Describe the system of checks and balances created by the framers and why it's important.

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The system of checks and balances created by the framers is designed to ensure that no one branch of government gets too powerful.

The American colonists' long-standing complaints at what they saw as the tyranny of British rule under King George III eventually led to the Revolutionary War. Having won...

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The system of checks and balances created by the framers is designed to ensure that no one branch of government gets too powerful.

The American colonists' long-standing complaints at what they saw as the tyranny of British rule under King George III eventually led to the Revolutionary War. Having won that war and achieved independence, the last thing Americans wanted was a system of government that violated their fundamental liberties and inalienable rights.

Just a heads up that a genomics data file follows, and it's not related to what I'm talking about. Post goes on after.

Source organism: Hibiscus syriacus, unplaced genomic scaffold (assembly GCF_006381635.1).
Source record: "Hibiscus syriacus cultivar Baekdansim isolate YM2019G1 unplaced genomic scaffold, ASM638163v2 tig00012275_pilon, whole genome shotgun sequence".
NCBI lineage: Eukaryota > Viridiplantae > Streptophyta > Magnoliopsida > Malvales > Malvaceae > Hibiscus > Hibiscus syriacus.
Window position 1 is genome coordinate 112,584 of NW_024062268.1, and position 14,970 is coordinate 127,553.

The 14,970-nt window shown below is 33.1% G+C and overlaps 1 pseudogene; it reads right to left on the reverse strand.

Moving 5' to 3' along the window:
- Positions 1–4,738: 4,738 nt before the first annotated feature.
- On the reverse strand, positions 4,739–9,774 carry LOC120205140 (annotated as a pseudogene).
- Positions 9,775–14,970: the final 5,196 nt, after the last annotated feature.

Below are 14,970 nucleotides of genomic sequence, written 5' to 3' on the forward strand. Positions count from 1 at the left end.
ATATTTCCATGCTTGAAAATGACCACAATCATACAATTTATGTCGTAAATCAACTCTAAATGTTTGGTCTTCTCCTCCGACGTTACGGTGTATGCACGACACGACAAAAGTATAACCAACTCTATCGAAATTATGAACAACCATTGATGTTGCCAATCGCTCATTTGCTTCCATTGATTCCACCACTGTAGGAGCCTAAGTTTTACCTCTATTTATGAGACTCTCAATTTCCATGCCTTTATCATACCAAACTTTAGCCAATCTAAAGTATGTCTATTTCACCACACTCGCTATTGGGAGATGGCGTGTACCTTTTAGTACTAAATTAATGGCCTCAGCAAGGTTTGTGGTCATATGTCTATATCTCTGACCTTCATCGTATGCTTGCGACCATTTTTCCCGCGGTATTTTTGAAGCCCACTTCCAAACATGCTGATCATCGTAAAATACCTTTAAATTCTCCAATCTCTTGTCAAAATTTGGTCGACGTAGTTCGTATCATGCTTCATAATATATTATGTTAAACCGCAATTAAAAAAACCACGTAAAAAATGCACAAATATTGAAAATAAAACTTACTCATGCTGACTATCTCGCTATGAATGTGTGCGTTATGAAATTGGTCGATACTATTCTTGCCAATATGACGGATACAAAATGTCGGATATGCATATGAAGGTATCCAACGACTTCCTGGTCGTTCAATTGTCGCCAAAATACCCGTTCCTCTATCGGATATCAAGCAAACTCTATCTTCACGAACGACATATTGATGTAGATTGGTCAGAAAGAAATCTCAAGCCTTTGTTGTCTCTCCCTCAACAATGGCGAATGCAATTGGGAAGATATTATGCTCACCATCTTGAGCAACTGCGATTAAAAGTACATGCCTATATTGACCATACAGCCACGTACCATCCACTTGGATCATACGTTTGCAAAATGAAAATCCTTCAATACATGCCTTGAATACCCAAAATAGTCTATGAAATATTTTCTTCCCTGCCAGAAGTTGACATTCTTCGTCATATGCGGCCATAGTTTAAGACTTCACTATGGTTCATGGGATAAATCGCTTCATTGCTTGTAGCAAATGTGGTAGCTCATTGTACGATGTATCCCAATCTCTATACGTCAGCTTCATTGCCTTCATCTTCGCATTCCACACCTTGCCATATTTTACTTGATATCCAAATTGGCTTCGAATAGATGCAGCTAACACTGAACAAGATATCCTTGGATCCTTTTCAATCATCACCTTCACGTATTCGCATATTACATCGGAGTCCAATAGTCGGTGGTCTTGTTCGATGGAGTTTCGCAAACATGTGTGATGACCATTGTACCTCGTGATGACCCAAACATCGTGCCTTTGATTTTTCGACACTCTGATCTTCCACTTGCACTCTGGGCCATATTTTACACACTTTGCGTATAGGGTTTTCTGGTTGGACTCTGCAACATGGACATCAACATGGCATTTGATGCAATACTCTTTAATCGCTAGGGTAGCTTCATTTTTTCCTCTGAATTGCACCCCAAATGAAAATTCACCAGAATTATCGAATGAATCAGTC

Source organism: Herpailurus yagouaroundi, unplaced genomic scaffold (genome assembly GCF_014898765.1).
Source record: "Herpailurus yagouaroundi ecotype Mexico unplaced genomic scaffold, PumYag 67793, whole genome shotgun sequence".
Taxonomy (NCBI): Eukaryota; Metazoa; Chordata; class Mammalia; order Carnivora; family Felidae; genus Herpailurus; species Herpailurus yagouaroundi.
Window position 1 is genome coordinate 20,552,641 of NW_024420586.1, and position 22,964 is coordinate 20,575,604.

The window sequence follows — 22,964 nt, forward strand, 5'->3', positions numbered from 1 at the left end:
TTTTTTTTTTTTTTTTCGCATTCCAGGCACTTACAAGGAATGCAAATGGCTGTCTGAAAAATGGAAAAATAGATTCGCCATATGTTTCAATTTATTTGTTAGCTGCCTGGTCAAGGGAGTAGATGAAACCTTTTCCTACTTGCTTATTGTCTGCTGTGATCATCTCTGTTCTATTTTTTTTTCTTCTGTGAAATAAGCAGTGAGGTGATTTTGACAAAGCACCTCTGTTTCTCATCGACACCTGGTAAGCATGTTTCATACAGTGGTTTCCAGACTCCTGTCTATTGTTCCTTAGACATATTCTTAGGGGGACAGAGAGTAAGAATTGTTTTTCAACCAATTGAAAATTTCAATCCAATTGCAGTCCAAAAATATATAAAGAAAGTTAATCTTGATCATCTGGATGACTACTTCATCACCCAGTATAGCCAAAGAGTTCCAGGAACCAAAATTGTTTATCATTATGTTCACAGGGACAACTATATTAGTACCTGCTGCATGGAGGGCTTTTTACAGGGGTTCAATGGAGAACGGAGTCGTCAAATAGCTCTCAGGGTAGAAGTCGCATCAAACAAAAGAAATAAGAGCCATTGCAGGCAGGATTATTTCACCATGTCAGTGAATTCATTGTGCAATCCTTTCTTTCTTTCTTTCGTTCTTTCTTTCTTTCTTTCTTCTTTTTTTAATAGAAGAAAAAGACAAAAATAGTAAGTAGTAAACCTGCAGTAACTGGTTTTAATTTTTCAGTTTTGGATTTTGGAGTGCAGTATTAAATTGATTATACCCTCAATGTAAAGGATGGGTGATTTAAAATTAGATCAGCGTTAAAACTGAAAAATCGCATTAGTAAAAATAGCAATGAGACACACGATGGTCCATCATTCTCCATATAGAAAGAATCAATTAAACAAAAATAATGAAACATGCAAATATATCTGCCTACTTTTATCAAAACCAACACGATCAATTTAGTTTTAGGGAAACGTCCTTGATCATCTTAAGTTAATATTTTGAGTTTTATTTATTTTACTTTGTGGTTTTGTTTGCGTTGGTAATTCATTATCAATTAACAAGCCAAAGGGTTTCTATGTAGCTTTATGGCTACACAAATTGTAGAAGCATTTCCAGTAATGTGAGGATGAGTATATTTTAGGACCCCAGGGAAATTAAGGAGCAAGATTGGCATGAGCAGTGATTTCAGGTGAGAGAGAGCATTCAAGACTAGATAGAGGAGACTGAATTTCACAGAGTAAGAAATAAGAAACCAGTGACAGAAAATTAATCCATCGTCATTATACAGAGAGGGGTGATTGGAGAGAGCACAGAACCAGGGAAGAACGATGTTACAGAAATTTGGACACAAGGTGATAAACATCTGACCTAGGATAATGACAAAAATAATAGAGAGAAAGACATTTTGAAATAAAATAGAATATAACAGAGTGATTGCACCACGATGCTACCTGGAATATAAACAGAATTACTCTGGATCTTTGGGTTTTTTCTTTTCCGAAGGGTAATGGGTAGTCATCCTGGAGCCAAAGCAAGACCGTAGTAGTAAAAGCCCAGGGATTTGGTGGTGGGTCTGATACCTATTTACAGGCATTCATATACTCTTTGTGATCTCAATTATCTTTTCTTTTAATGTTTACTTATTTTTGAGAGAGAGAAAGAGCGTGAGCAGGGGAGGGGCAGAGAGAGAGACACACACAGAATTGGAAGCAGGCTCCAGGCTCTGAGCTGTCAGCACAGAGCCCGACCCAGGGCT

With that in mind, they put in place a system of checks and balances in the new government to ensure that none of the three branches of government—legislature, executive, judiciary—became too powerful and therefore threatened Americans' hard-won liberties.

One should see the system of checks and balances as a kind of power-sharing arrangement in which no one branch of government has absolute control. As power is shared, so the theory goes, no institution can become too powerful.

Each branch has an important role to play, not just in carrying out its duties and responsibilities but also in ensuring that the other branches don't exceed their proper bounds. In this way, the balance envisaged by the framers of the Constitution is maintained and Americans' rights and liberties secured, at least in theory.

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